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Local economy proves resilient, but businesses struggle to fill jobs

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Area businesses are having trouble finding qualified employees, and face other challenges that include high health care costs, a shortage of child care and increasing minimum wages.

Those are among the findings from interviews the Alexandria Lakes Area Chamber of Commerce's Grow Minnesota team conducted last year with 16 local businesses.

In all, nearly 900 business owners and managers across the state took part in confidential one-on-one conversations in 2019 as part of the Minnesota Chamber’s Grow Minnesota! Partnership, a private-sector business retention and assistance program.

Statewide, the report showed that job growth has slowed as businesses continue to struggle to find and retain workers. As of October, Minnesota’s job growth fell to 41st among all states, increasing at an annual rate of 0.4%.

Those struggles were also noted in the Douglas County area. Two consistent messages the Alexandria Chamber received throughout its visits were a “lack of a workforce” and a “lack of a qualified workforce,” said Tara Bitzan, executive director of the Alexandria Lakes Area Chamber of Commerce.


“Many businesses simply cannot find enough workers to fill the jobs they have, or to fill jobs they would like to make available with growth or expansion,” Bitzan said. “Because of this, some businesses are choosing not to grow or expand, which may factor into why Minnesota’s overall job growth has slowed.”

Nicole Fernholz, executive director of the Alexandria Area Economic Development Commission, called the worker shortage the No. 1 economic problem in the area. She said it has been an issue for the last decade, and could remain one for the next 10 years.

The Alexandria Area EDC is a partner with the Chamber for this cause and Fernholz came to a number of interviews with local businesses. Also on the Grow Minnesota team in 2019 were Shari Laven of Viking Bank, Sue Lundeen of Runestone Electric Association, Laura Urban of Alexandria Technical and Community College, and Bitzan, Andrea Dwyer and Lauren Johnson of the Chamber.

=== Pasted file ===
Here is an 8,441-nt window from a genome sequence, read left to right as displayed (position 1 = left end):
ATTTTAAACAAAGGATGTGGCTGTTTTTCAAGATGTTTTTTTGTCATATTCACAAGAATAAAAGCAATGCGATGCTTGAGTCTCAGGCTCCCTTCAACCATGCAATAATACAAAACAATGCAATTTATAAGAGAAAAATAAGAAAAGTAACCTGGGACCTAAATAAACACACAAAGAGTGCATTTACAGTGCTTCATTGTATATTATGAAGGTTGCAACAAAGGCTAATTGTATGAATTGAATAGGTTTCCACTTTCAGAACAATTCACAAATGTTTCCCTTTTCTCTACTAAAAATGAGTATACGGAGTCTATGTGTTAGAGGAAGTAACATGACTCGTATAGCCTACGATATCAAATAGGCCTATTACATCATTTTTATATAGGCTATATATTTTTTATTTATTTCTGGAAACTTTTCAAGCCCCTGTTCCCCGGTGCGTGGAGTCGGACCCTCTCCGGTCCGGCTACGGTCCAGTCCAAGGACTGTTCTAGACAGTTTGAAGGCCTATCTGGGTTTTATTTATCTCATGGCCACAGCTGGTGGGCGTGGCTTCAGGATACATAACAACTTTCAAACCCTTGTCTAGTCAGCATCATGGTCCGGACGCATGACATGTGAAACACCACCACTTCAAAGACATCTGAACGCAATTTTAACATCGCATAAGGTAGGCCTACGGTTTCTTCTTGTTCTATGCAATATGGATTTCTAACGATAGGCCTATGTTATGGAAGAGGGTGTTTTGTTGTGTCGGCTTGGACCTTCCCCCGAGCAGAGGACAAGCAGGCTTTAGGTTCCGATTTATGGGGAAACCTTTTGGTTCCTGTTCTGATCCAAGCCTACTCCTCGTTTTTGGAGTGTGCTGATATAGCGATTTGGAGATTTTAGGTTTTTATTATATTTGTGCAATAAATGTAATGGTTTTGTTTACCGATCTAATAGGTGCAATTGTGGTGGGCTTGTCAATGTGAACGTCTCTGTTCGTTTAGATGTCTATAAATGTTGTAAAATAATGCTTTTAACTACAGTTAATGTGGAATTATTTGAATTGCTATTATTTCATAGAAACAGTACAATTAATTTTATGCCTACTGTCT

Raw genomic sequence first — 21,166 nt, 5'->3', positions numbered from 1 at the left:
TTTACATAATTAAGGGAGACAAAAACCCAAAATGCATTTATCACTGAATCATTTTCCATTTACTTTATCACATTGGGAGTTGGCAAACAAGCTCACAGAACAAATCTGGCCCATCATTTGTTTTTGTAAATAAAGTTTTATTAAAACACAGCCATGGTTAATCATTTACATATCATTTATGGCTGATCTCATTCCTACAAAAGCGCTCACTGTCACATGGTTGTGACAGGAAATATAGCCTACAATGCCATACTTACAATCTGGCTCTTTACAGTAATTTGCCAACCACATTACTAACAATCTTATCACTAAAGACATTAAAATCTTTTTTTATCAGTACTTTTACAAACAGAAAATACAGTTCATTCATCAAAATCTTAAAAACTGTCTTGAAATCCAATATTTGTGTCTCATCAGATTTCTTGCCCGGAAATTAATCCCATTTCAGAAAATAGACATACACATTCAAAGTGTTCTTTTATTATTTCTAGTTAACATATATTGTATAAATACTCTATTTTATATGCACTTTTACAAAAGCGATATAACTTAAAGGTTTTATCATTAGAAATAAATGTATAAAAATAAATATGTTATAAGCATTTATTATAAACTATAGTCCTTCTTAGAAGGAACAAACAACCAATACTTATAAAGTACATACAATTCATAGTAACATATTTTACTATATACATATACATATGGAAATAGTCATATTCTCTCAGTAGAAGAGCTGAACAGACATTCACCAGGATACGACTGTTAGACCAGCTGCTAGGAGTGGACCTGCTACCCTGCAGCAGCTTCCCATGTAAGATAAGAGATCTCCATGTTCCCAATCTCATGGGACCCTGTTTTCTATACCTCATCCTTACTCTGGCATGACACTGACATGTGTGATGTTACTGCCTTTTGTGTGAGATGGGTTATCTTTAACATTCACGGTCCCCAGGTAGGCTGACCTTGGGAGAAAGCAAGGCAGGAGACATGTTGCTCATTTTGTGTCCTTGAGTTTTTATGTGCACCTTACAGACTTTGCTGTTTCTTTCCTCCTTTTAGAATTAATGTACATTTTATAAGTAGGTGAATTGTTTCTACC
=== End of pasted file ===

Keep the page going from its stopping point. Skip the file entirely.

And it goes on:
Some companies trying to solve this problem have turned to implementing sign-on bonuses for new employees and creating their own training teams.

To address the high cost of health care, some companies are implementing their own health care clinics. Alexandria Industries and Douglas Machine Inc. have their own walk-in clinics.

The lack of child care has caused workers to either quit their job in order to care for their child, or ask grandparents or other family members to care for them, Fernholz said.

First Children’s Finance ran a study last year about child care that showed parents of 270 children in Douglas County could not find child care. This could mean that 270 employees could not work anymore, she said.

Increasing minimum wages could cause a company to go out of business, Fernholz said, because it might not be able to afford the higher minimum wage. It also could be problematic because employees tend to move to places with a higher minimum wage, so businesses with lower minimum wages lose those employees.


Despite these issues, many local Chamber member businesses reported an overall good year in 2019 revenue-wise. The downtown retail sector had significant traffic over this winter, Fernholz said. Chamber members that took part in the study are optimistic that this trend will continue through 2020.

The statewide report showed similar results. Businesses remain fairly optimistic about their outlook for 2020. Sixty-three percent of those visited in the second and third quarters of 2019 projected increased revenue growth in the coming year, compared with 57% that reported revenue growth during the past year.

On a similar note, 41% of the state respondents plan to add workers in 2020, compared to the 32% that added workers this year.

Fernholz said industries sometimes pull workers from each other because the market for employees is so competitive and there are many options.

“It’s an employee market and they might have no issue leaving a job for 25 cents more an hour, whereas you didn’t hear of that 10 years ago,” she said. “You liked the company, you liked the culture, you felt comfortable, you knew your job and you stayed.”

Another problem is the fact that the baby boomer generation is retiring and there aren’t enough of the younger generations, such as millennials and generation Z, to fill the empty space, Fernholz said.

Rachel Kubik is the education beat reporter for the Echo Press, but you will find her covering multiple other topics. She holds a bachelor's degree in journalism and writing-intensive English from Marquette University. Besides writing, she loves art and music and tries staying active. As a Chicago native, you will never catch her cheering for any Minnesota teams (sorry not sorry).
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